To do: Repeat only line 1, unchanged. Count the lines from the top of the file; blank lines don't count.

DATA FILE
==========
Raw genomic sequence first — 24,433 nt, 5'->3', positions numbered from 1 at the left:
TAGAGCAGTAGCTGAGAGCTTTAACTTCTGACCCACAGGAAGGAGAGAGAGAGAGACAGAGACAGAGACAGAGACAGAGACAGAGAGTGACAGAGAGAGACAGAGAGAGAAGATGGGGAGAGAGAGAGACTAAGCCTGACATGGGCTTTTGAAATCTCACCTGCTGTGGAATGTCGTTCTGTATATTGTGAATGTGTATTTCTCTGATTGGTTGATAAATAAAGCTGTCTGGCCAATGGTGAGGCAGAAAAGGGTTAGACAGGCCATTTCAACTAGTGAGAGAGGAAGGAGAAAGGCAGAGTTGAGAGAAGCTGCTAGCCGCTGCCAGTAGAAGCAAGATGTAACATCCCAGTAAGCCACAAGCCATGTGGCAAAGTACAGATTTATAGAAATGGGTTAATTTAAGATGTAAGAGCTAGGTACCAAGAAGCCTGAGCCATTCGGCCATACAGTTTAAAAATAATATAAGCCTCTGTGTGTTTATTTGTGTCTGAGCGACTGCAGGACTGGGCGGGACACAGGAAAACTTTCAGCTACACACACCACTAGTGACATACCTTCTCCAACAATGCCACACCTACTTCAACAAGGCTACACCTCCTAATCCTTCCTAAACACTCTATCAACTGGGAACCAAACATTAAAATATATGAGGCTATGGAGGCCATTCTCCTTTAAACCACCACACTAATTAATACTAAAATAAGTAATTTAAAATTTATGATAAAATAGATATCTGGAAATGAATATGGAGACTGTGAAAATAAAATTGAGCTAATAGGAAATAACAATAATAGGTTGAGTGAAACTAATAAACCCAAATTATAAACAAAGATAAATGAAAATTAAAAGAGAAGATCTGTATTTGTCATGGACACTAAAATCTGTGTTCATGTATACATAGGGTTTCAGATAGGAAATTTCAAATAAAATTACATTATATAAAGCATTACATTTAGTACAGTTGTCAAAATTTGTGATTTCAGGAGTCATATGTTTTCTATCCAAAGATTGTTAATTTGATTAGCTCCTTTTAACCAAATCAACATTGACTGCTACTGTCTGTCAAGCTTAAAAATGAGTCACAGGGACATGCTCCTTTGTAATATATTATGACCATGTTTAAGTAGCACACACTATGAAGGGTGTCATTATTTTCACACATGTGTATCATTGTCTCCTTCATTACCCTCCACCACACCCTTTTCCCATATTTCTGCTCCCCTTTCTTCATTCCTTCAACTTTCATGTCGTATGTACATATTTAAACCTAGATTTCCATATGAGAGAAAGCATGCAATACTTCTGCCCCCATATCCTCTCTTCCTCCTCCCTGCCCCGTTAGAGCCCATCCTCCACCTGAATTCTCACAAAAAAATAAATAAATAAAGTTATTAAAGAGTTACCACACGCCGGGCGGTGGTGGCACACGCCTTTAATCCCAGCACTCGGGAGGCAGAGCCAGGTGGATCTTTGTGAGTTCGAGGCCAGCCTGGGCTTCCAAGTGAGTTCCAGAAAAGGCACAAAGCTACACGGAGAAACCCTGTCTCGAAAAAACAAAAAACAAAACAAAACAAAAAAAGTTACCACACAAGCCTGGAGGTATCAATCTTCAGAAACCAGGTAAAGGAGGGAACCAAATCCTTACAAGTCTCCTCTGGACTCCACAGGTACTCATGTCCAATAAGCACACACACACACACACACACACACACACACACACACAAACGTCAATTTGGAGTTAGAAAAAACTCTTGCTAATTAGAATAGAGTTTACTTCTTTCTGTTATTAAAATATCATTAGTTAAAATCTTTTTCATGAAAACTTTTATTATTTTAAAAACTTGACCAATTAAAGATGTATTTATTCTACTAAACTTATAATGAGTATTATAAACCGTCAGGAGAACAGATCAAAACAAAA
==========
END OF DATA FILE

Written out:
Raw genomic sequence first — 24,433 nt, 5'->3', positions numbered from 1 at the left: